He acknowledges that this topic is one too complicated and varied to be addressed in only one policy.

One way to address this could be built-in redundancy. When it comes to cryptographic algorithm failovers, a protocol should be in place that ensures a switch to a secondary, different type of cryptographic algorithm in the event the first one is compromised.

A different design could mandate remote management interfaces to embedded systems that allow you to remotely upgrade endpoints when needed. But he also highlights the security concerns that arise in that situation:

If it does have a remote management interface, the opponent of skill will focus on that and, once a break is achieved, will use those self-same management functions to ensure that not only does he retain control over the long interval but, as well, you will be unlikely to know that he is there.

Putting more emphasis on the access and authentication security of remote management interfaces that, while necessary for upgrades, also introduce problems if unauthorized access is gained.

6. Vulnerability finding

He suggests that the U.S. government ‘corner the market’ on vulnerability finding, that is, to pay vulnerability finders to discover and disclose and thus increase the rate of vulnerabilities found.

To that advantage, we would also have an inventory of the world’s weapons, including vulnerabilities reported to software vendors. However, the growing number of web applications that appear to be written by machines suggest that vulnerabilities, too, will be written by machines, further complicating the vulnerability finding process.

7. Right to Be Forgotten

Your digital exhaust is unique hence it identifies. Pooling everyone's digital exhaust also characterizes how you differ from normal.

Dan argues that the EU’s Right to Be Forgotten law is appropriate and advantageous, and that similarly, we should at least have the right to misrepresent ourselves if we choose to. He compares it to leaving town or changing your name.

Similarly, those that help the government are granted the ‘right to be forgotten’ via witness protection programs. Why shouldn’t the same liberties be granted to all?

8. Internet voting

He remarks on the compromise of election integrity that would be introduced by online voting, supporting NIST and the National Center for Policy Analysis in their discouragement of the idea.

9. Abandonment

What counts as abandonment? Dan argues that any product that no longer receives security updates counts as abandoned.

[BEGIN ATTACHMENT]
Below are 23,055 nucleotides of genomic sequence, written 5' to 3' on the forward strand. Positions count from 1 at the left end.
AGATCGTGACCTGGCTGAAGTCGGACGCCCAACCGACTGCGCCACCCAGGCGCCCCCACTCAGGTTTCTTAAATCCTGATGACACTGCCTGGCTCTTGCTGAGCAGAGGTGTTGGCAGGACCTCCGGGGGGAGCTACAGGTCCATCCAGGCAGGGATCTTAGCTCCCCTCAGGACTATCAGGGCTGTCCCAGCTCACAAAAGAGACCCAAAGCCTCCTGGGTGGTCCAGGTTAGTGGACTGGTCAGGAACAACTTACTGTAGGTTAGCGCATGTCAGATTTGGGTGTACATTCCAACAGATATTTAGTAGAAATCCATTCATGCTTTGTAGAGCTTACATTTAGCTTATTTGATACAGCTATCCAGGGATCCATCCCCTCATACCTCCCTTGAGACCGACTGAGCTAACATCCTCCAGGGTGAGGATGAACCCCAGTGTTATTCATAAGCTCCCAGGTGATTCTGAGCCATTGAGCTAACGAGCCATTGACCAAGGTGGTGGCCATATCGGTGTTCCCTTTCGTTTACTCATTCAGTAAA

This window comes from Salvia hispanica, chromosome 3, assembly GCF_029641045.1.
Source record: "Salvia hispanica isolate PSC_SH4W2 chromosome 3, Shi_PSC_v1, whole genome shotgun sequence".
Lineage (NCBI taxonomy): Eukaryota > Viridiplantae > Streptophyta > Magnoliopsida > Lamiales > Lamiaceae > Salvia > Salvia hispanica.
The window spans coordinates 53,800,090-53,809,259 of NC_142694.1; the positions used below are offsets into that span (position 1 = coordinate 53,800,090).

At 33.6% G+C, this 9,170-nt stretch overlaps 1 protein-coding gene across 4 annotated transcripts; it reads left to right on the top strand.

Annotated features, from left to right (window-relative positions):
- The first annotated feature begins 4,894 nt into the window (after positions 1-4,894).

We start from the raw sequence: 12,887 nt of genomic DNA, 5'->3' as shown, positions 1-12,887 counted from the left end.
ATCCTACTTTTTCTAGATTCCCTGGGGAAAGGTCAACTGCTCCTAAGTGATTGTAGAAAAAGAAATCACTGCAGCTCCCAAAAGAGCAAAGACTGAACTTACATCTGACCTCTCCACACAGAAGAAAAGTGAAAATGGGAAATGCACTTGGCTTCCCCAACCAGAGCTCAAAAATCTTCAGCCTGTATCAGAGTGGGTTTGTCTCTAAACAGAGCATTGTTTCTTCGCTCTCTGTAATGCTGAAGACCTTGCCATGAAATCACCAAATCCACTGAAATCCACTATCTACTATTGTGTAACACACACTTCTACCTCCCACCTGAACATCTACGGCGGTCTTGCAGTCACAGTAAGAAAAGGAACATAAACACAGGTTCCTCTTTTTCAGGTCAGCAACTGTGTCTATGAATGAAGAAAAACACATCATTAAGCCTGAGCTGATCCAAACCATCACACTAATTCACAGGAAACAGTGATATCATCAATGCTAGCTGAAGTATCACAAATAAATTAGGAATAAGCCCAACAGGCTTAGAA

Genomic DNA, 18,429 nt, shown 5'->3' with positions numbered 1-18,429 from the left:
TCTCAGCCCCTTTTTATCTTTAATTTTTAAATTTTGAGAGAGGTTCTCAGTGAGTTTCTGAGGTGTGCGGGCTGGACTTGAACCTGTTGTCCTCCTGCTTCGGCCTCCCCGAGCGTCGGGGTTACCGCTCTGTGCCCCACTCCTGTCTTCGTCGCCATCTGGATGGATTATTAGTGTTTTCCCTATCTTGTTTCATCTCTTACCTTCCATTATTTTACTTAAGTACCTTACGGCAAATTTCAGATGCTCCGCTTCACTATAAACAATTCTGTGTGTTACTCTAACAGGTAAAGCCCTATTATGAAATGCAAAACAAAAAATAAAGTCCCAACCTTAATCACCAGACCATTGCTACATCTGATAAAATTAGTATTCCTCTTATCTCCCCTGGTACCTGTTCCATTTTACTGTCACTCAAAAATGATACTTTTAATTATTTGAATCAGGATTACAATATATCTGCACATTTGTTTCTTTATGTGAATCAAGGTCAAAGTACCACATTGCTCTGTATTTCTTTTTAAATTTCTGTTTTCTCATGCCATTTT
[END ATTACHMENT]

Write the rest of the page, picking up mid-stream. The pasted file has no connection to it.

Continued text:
He also suggests a policy that mandates any abandoned code base must be open-sourced.

10. Convergence

This refers to the merging of the physical and cyber worlds, and what happens as a result, as summed up by a few points made by the Pew Research Center:

  1. Nation-states attempting to maintain security and political control will lead to more blocking, filtering, segmentation and balkanization of the Internet.
  2. News of government and corporate surveillance evokes more mistrust.
  3. Commercial pressures will endanger the open structure of online life.
  4. Over-compensating efforts to mitigate the “too much information” problem may thwart content-sharing.

He concludes with a great quote about the title:

Realpolitik means, in the words of British historian E. H. Carr, that what is successful is right and what is unsuccessful is wrong, that there is no moral dimension in how the world is, and that attempting to govern based on principles cannot succeed. Realpolitik is at once atheistic and anti-utopian.

And when paired with cybersecurity:

Realpolitik says that what cybersecurity works is right and what cybersecurity does not work is wrong and Realpolitik thus resonates with Howard's "Security will always be exactly as bad as it can possibly be while allowing everything to still function."

At the end of the day, policies that reflect reality in terms of what works and doesn’t, is all that will be effective in cybersecurity; not policies based on principles - which he states here:

In the end, reality always wins, and the reality of technical facts has more staying power than the reality of market share or utopian enthusiasm.

By and large the most philosophical security speech I’ve ever witnessed, Dan’s eloquent metaphors introduced a very different side of infosec, one not mired in details and technicality, but solid facts and forward-thinking hopes for shaping and improving security policy.